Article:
Sidharth Malhotra: Before Student of the Year, I was part of another film which didn’t take off
Actor Sidharth Malhotra talks about his struggling days in the film industry and how that period taught him a lot of valuable life lessons.bollywood Updated: Mar 22, 2018 17:23 IST
Actor Sidharth Malhotra was a regular boy-next-door in Delhi before he moved to Mumbai in 2006 and began modelling. Soon after his stint as a model, he made his way towards Bollywood, but like many others, he went through doubts before his big debut in 2012 with Karan Johar’s Student of the Year (SOTY).
“Until I shot for SOTY, I didn’t know what was happening. Earlier, I was a part of a film which I was prepping for, but it never took off. That was my first lesson — you can’t take a confirmation for granted. It took me four years to get another film and I learnt a lot in life [during that period] — from managing my budget for rent to getting a job and moving in the right direction,” says Sidharth, who has starred in films such as Hasee Toh Phasee (2014), Ek Villain (2014), Kapoor & Sons (2016), and this year’s Aiyaary.
He reveals that for the first six months of struggling in Bollywood, he thought that things were working out for him. “But (in reality) it was not so. I was here (in Mumbai) for a year, only doing photo shoots, because it was giving me money to survive. Then when I started assisting in films, the idea of becoming an assistant director seemed like the best [option]. It made me feel like I was not wasting my time and doing something productive,” says Sidharth, who worked as an assistant director in My Name Is Khan (2010), before he bagged his debut film as an actor.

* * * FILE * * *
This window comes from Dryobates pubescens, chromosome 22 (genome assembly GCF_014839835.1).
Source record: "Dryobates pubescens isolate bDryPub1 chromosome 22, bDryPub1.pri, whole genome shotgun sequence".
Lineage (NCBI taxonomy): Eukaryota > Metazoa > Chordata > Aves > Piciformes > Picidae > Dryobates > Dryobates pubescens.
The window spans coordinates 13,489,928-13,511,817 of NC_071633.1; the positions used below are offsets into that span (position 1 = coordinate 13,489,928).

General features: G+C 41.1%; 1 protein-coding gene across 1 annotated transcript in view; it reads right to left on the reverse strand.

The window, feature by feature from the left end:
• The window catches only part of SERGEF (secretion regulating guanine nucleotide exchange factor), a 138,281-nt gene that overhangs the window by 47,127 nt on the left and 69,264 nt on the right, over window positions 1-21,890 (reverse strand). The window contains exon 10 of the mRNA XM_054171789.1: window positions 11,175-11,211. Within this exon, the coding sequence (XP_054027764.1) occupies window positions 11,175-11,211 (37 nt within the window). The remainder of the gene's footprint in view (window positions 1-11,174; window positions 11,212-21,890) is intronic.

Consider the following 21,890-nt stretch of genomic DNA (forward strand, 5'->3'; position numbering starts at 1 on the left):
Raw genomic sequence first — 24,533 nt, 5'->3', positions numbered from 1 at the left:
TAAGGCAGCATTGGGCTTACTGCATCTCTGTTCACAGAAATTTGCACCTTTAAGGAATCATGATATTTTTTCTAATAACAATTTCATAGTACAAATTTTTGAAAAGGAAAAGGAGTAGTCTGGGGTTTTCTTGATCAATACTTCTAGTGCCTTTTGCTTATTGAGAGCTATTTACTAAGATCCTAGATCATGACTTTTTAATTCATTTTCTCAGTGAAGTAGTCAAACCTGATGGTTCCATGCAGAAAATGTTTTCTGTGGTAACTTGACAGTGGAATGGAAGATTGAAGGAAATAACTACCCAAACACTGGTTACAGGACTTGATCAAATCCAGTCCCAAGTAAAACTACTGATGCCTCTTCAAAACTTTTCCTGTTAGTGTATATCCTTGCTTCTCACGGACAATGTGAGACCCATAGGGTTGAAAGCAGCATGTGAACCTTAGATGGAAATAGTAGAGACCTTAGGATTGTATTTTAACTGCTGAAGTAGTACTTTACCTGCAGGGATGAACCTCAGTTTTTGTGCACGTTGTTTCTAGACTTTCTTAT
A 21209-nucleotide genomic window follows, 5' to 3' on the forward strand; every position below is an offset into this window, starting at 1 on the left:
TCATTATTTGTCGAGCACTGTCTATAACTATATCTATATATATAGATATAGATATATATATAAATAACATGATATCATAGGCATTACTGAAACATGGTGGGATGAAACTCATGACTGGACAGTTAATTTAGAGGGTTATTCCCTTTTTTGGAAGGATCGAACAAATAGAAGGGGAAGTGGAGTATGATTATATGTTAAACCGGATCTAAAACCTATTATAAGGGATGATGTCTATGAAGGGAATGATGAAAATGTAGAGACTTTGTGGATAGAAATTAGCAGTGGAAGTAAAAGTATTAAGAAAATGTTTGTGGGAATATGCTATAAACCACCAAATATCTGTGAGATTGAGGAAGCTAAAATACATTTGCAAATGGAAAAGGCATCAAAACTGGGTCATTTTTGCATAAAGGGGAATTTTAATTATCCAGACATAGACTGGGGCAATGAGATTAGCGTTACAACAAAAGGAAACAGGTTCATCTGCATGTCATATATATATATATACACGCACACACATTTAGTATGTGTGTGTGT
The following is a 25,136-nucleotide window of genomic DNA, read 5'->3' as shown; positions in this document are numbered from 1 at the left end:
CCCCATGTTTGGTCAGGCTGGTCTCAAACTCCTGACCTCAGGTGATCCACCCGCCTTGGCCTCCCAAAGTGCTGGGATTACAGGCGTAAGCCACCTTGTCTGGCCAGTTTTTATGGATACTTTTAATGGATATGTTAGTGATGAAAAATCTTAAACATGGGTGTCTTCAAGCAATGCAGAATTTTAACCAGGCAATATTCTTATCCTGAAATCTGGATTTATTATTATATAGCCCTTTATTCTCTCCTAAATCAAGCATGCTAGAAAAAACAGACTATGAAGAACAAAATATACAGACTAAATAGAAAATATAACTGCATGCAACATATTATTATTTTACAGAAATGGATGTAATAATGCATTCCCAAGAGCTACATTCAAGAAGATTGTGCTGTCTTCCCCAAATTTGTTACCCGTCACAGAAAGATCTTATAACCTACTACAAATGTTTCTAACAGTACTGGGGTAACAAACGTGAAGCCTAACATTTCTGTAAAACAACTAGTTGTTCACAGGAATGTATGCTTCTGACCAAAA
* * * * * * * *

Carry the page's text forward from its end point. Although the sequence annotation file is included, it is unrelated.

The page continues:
The actor agrees that people who do not hail from the film industry are looked upon as outsiders, and adds, “It’s not that I believe in these demarcations, but it is a reality for me.” While most ‘outsiders’ have to go through their share of struggle to make a mark in Bollywood, Sidharth had a tough time even before he entered the industry. “I felt like more an outsider when I had not joined the industry. There was so much of negativity then. You would meet people who wouldn’t encourage you, would thumb you down. People tell you ‘ki nahi hoga’. [But] Once I got in, people judged me by my work,” he says.
“Starting from scratch, getting my first film, learning things about filmmaking, and getting access to the right people are some important aspects of growth for me,” says the actor, adding that Mumbai is not an easy city to survive in for anyone. “And if you are in the film industry, there is a lot of competition. It’s a mix of hard work and perseverance of coming back again and again,” he signs off.
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